The Mission R cut a seductive silhouette in a teaser shot from Mission Motors that presaged its arrival. Now, with its public debut scheduled for later today at the Long Beach International Motorcycle Show, the lights have come up and the bike is rather awe-inspiring. As we take it in details, from its front Brembo brakes to its rear single-sided swingarm, we are indeed smitten.

Mission Motors Mission R motor closeupNewly developed MissionEVT components have been intelligently integrated into a compact James Parker-conceived chassis, then dressed in a design of grace and aggression by Tim Prentice of Motonium. The result is an electric race bike that’s smaller than a typical 600cc MotoGP machine, yet it holds a massive 14.4 kWh battery beneath its carbon fiber skin. You might not guess this creature weighs a significant 545 pounds (247.2 kg), and though we’ve yet to see it dance through the esses, we’re hoping its movements will conceal this fact as well.

To push the package along, the liquid-cooled AC motor pumps out 141 horses with 115 pound-feet of twist on tap from 0 to 6500 RPM. Top speed hasn’t been determined yet (it will only visit the track sometime after the calender flips to 2011), but the company expects it will easily see 160 miles per hour.

We will have the opportunity to see how the Mission R compares with its peers later in the new year when it competes in the TTXGP North American Championship. The factory team has a lot to prove after sitting out the 2010 season, but this certainly looks promising. The official press release and complete specifications await past the break.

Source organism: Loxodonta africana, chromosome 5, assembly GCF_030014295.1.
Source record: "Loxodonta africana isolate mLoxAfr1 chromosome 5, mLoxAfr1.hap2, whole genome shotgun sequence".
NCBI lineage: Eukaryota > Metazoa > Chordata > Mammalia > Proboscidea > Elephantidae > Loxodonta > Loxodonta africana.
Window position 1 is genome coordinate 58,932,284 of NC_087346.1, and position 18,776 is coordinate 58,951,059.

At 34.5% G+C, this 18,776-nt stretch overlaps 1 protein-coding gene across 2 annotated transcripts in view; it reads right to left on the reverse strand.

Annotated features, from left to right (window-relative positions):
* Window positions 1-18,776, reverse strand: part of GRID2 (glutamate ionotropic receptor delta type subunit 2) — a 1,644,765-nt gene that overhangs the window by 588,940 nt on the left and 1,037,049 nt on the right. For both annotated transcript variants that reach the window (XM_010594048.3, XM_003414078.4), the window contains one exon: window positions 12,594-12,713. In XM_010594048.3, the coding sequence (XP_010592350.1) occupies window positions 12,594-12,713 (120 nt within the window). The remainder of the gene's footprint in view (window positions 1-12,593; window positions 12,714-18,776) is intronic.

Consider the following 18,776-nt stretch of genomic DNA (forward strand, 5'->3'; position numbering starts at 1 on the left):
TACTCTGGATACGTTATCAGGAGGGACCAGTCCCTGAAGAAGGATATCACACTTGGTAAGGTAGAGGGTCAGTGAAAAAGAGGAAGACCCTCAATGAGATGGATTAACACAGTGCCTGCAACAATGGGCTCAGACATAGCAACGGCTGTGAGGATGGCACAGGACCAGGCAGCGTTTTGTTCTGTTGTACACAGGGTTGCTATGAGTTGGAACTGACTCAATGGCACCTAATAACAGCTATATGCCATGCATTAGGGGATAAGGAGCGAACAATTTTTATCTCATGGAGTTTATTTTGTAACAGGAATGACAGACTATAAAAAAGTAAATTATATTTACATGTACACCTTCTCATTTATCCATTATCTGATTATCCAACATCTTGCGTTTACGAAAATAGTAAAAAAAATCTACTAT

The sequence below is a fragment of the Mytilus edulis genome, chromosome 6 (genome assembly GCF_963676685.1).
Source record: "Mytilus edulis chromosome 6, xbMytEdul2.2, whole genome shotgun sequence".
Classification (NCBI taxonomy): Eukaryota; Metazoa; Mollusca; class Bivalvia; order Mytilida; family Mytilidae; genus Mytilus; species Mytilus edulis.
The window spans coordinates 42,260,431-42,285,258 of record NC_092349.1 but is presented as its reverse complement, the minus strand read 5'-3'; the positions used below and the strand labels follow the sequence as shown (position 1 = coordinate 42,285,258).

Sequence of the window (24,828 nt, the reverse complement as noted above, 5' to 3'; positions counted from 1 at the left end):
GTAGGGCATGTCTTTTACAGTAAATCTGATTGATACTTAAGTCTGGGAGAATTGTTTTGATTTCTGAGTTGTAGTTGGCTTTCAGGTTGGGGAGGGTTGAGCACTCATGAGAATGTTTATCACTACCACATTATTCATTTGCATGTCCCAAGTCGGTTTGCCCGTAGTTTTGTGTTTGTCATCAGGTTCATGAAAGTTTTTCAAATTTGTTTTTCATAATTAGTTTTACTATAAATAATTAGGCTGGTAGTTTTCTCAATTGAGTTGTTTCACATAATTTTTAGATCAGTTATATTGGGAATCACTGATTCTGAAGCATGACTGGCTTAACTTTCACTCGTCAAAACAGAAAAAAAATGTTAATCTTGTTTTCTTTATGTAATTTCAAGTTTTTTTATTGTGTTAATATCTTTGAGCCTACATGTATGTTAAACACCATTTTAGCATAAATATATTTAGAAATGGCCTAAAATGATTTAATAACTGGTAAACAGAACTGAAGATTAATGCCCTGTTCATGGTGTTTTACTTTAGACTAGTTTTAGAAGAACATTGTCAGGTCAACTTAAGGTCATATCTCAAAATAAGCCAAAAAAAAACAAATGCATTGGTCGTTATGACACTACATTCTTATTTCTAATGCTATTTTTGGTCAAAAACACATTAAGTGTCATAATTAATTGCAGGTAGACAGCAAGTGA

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Cardo Scala Rider G4 reviewed at Engadget

As a motorcyclist I was interested to see that the chaps at Engadget have posted a review of the Cardo Scala Rider G4 headsets. I regularly use headsets on my daily commute and also listen to an iPod while I tear up boring motorway miles. I know that there will be those that state that doing so is dangerous however I’d argue that falling asleep due to boredom with only an engine tone to comfort you whilst on the open road is also dangerous. It’s all down to personal choice and personal risk assessments. Living your life involves an element of risk, often it’s not what you do but how you go about it that’s the important element. But enough of the anti “health and safety” monologue from me…

I have to say that seeing these new headsets from Scala in the press release shots I was instantly concerned that the speakers on these new headsets are hard wired so that you can’t use your own earpieces or moulded headsets; it seems that the reviewer spotted this in his review. I’ve avoided the previous Scala releases as overpriced bluetooth headsets in a large plastic box (the current units are around 500USD a set!), here’s what Engadget had to say about the latest version:

image We’ll get this out of the way up front: riding a motorcycle on the road is a generally dangerous and frequently challenging thing. Doing so while dialing into a concall or grooving to some chill tunes is, well, not something we would exactly encourage. So, when we were given the opportunity to test ride Cardo’s latest helmet-friendly Bluetooth headset, the Scala Rider G4, we were a little unsure of just how useful the thing would be for a conscientious, safety-minded rider. We took a pair of the headsets for a spin just the same and were left firmly convinced that that this is a product worth giving up our in-helmet singing careers for. Click on through to read why, and for a demonstration of some supremely impressive noise cancellation. (Engadget)

Continue reading this story at Engadget